14. I`ve just got back from a 10 day session which was the end of around 1 month`s activity on the Mikata 5 Lakes area in Japan. It was a fantastic campaign with a new weight PB (20kg), 2 x 40s and 10 x 30s caught. As the fishing deteriorated for the last few days I moved around the big lake and then finally to Lake Yogo for 1 night and managed 5 bites from there for another 3 x 30s! I`ve moved from a written style of blog to a The-Carp-Catcher/Jim Shelley/Kevin Ellis video format and I`m uploading the first 2 parts to You Tube now. These 2 parts are me basically fishing around the Mikata lakes whilst preparing a swim for my holiday. I think part 3 will be a bit of an instructional/info focused film on the pre-baiting and with footage from around the lakes. I need to edit the rest of the camera and video glasses footage together to make the remaining parts and I think that is going to take me quite some time! I`ll try and get 1 uploaded per week. My intention, as always, was to give an impression of carp fishing in Japan and whilst I`ve managed to do this to a certain extent, the fishing was unbelievable and nothing like carp fishing in Japan is normally!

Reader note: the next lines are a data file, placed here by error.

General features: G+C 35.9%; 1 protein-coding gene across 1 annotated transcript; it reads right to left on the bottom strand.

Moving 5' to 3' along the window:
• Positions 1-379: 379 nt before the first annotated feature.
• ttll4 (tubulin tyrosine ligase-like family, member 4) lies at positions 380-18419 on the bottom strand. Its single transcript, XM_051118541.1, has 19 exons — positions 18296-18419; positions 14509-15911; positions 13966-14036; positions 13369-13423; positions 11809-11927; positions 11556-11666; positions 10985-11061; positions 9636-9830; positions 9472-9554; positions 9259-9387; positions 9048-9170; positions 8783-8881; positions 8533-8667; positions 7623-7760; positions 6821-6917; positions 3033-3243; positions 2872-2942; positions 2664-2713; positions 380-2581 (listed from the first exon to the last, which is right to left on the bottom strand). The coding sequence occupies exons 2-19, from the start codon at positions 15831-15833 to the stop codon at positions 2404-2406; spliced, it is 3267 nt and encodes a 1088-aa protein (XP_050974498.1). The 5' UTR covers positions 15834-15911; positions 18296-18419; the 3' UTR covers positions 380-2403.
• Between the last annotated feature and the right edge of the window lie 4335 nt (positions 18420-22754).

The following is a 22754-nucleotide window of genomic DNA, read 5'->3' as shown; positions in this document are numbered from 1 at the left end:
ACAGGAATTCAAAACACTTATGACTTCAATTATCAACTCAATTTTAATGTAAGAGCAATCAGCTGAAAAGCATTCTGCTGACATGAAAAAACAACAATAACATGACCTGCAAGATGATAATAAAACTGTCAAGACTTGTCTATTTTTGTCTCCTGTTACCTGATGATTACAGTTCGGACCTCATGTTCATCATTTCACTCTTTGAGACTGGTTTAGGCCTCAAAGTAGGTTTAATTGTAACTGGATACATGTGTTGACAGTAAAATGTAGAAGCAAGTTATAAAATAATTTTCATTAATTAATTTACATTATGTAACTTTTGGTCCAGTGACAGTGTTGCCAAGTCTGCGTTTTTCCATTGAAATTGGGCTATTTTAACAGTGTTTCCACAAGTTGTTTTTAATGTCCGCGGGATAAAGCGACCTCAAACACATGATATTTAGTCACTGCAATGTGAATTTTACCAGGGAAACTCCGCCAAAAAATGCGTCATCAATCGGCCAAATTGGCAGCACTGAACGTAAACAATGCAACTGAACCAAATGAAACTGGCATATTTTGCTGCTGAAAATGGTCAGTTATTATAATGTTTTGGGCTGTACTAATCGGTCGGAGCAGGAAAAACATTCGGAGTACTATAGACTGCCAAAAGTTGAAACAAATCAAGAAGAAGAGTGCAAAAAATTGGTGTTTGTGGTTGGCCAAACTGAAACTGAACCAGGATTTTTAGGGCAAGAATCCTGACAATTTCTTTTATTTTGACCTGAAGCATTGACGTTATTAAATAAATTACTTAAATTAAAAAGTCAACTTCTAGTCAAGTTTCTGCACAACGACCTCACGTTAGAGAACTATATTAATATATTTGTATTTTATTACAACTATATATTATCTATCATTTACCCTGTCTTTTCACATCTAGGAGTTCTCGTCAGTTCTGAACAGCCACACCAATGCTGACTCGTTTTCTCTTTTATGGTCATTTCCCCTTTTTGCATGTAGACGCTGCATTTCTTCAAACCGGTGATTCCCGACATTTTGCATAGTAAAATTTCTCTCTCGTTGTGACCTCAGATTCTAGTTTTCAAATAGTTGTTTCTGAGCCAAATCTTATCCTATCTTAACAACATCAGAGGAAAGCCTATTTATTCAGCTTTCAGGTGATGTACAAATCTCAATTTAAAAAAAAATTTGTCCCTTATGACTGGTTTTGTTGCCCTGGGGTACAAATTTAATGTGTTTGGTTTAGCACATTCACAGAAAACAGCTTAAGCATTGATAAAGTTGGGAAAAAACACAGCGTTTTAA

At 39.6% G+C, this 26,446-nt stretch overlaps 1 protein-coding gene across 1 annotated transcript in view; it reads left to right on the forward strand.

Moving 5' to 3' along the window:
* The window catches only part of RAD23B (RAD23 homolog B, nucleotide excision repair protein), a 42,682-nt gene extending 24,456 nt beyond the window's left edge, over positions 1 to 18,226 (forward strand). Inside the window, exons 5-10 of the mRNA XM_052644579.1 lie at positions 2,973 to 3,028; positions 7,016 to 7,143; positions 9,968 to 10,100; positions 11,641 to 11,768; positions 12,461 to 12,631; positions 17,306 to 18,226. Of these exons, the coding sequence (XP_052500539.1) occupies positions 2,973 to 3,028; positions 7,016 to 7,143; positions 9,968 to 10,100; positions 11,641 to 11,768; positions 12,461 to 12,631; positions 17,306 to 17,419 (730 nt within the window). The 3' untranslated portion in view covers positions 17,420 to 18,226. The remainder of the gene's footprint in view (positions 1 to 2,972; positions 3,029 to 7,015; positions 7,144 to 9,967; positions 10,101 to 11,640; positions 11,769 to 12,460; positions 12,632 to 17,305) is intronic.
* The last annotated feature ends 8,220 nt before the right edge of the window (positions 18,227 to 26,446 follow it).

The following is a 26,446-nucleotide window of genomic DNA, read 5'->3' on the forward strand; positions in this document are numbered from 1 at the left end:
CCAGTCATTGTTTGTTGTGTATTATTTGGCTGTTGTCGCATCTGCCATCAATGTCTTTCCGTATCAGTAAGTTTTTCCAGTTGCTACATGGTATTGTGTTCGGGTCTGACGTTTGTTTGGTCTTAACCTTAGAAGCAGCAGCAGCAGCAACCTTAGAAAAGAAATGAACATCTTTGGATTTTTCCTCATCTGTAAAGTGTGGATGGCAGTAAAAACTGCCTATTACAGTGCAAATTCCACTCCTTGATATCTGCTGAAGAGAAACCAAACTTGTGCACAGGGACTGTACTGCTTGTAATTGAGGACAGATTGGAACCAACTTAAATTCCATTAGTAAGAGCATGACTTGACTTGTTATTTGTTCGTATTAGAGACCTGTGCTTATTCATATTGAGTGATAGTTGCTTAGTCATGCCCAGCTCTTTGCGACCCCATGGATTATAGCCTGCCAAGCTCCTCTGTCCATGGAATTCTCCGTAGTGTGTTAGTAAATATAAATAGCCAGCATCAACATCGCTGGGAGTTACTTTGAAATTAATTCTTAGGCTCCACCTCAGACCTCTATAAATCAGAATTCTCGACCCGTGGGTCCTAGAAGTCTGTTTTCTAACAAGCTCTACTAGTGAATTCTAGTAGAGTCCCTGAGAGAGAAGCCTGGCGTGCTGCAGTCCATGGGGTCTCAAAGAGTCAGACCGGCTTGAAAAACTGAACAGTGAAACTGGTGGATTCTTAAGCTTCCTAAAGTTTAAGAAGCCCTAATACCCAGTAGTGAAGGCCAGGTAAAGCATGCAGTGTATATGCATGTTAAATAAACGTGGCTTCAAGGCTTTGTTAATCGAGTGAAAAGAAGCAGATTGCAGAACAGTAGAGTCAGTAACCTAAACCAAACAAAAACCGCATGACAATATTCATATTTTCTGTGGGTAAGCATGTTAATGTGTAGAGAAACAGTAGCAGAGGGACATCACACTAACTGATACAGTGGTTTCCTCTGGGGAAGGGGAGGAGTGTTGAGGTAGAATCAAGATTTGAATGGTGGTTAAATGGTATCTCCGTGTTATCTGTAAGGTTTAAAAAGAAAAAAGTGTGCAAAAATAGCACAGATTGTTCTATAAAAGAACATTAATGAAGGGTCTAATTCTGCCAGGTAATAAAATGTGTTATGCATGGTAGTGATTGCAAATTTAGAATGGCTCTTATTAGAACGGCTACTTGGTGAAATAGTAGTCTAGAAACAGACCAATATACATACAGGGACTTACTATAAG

15. My wife bought me a Sony Cybershot digital camera for my birthday (can't remember the model number and it is the car but I think it is DSC-WX170). It is a fairly standard point and press camera and doesn't have a flip out screen that you can see when holding the fish. It does have good features, namely 'smile shutter' and wifi connectivity. Firstly the wifi......this is good as you can connect the camera to your smart phone or tablet and very quickly copy photos from your camera to your device. Also your device can become a camera remote where the result apprears on your phone so you can get yourself into the best position. Secondly, the smile shutter; there are 3 different levels of smile all of which basically work in good conditions. Occassionally I've had trouble setting it off and have ended up contorting my face to get it to take. The function seems to rely on eye shape more than smile. Sunglases are certainly impossible. The mirror carp (my first in Japan!) below was particularly difficult to get due to the darkness but I got there. In good conditions the function takes photos freely and so you get 'extra' photos as you are moving the fish and your face matches the smile profile. I would certainly recommend this kind of function. Here are a few examples of different conditions and difficulties: